#ReadToKnow: The AY.4.2 Variant Puts India On High Alert
This variant has become the recent worry for officials, but what do we know about it? And how much worried should we be?
At least 18–20 sequences of the sub-lineage of the Delta — AY.4.2 — have been identified from more than 19,000 samples collected from Kerala, Telangana, Andhra Pradesh, Karnataka and Jammu Kashmir between May-end and mid-September in 2021.
In a press conference in New Delhi today, Union Health Minister Mansukh Mandaviya said, as mentioned by TIMES NOW, “A team is investigating the new Covid-19 variant AY.4.2… ICMR and NCDC teams study and analyse the different variants. It would be wrong to say how contagious it is now. Let the variant be investigated.”
About The Variant
AY.4.2 is a descendant of the Delta variant of COVID-19. The AY.4.2 sub-lineage consists of 2 mutations in its spike protein — A222V and Y145H. The United Kingdom accounts for 96% cases of AY.4.2, followed by Denmark and Germany at 1% each, according to cov-lineages.org. The variant has also been reported in the U.S. and Israel. Last week, Russia too reported “isolated cases” of the Delta sub-variant.
Professor Francois Balloux, director of the University College London (UCL) Genetics Institute tweeted saying that the spike protein mutations it exhibits have been found in other variants, too, but none of those was a variant of concern.
Even though it has not been proven to be significantly more transmissible, the AY.4.2’s secondary attack rate — the probability of an infection occurring in a group of people — in UK household settings is 12.4%. For the delta variant, it is 11.1%. This means that in the same household, there are higher chances of an infection spreading if it has the AY.4.2 mutation.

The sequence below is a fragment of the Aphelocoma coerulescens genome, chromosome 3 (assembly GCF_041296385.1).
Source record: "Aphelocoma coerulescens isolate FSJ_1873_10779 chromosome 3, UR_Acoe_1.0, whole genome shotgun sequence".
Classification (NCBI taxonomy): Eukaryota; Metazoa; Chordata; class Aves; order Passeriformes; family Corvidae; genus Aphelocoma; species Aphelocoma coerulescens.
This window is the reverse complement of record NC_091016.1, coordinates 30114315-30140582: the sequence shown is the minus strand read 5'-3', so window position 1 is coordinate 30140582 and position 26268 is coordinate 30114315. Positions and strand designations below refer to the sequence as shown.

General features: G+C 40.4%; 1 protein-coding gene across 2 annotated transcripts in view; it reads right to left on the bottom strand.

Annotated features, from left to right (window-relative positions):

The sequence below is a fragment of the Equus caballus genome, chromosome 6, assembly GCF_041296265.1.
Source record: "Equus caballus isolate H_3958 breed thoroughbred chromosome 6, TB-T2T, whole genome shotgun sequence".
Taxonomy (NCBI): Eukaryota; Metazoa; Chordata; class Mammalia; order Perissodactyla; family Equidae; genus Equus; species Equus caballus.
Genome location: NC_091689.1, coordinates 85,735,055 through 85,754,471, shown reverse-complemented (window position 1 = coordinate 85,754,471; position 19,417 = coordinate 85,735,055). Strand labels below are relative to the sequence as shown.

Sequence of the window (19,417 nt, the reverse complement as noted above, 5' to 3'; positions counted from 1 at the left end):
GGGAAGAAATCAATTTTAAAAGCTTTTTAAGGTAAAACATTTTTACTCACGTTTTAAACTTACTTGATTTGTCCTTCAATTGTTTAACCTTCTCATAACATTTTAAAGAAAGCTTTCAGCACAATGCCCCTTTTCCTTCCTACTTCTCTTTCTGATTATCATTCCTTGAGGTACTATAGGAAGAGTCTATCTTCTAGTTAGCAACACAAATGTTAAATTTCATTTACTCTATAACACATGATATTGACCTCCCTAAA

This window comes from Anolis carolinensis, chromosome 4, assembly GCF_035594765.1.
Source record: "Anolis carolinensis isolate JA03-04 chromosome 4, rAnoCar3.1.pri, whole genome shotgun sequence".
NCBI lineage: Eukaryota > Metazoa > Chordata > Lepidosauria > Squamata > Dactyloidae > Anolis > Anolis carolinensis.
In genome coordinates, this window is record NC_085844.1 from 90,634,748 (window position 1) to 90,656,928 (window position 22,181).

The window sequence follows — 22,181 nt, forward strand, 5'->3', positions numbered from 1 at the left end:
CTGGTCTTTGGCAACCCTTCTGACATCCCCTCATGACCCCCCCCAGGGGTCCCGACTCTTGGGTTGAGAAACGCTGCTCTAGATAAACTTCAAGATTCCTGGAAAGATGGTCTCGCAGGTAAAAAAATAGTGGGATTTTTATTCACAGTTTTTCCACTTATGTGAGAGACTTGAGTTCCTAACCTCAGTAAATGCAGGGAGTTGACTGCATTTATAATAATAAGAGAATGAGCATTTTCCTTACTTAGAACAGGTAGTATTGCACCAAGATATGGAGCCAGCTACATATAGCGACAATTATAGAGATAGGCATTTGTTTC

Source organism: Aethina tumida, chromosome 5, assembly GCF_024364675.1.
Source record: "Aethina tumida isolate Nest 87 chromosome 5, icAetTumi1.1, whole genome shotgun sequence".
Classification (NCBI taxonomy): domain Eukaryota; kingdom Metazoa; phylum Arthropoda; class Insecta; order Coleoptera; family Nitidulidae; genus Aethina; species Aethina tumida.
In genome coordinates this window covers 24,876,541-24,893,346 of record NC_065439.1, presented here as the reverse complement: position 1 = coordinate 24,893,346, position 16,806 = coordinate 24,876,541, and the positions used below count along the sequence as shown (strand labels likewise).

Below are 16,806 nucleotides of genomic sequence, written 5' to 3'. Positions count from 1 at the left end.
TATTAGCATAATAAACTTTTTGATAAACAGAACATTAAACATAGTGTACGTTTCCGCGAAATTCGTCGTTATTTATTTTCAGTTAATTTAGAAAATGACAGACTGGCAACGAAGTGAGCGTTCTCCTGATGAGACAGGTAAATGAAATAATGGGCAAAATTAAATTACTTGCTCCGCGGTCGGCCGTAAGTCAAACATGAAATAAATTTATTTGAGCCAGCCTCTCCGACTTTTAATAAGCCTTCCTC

For non-household settings, its secondary attack rate is almost similar to the original, possibly why the number of cases with AY.4.2 has not increased yet. Meaghan Hill, an epidemiologist at the UK’s HSA tweeted saying, it is likely that AY.4.2 may turn out to be slightly more transmissible, “slowly replacing delta infections” over the next few months.
Is It More Deadly?
The UK Health Security Agency (UKHSA) said, though evidence on AY.4.2 is still emerging, as of now, it doesn’t appear to cause more severe diseases. ICMR’s scientist Dr Samiran Panda told News18.com that, “The new delta variant seems to be highly transmissible but not fatal, as such. It can be more transmissible (or infectious) considering that the virus does that for its own survival as it needs more hosts (body of human being). However, it is difficult to say that it will be more virulent.”
Experts at the Indian SARS-CoV-2 Genomics Consortium (INSACOG) said they have not noted any spike in Covid-19 cases due to AY-4.2. Dr Anurag Agrawal, director of CSIR-Institute of Integrative and Genomic Biology, told The Indian Express, “AY.4.2 is very uncommon in India. The numbers are very low and not worrisome.”
In The End
The emergence of new variants shows how the pandemic is far from over. Wearing masks will help control the spread of the virus, and vaccines might reduce hospitalisation and death. In order to avoid a situation like the one in the UK, the Indian government is keeping a close watch on the cases. We should also do our part, and take precautions, like washing our hands, maintaining social distancing, wearing masks, and taking the vaccines. If we become lethargic, we might encounter another wave, which will affect the global economic recovery. Let’s do our best and fight this pandemic together.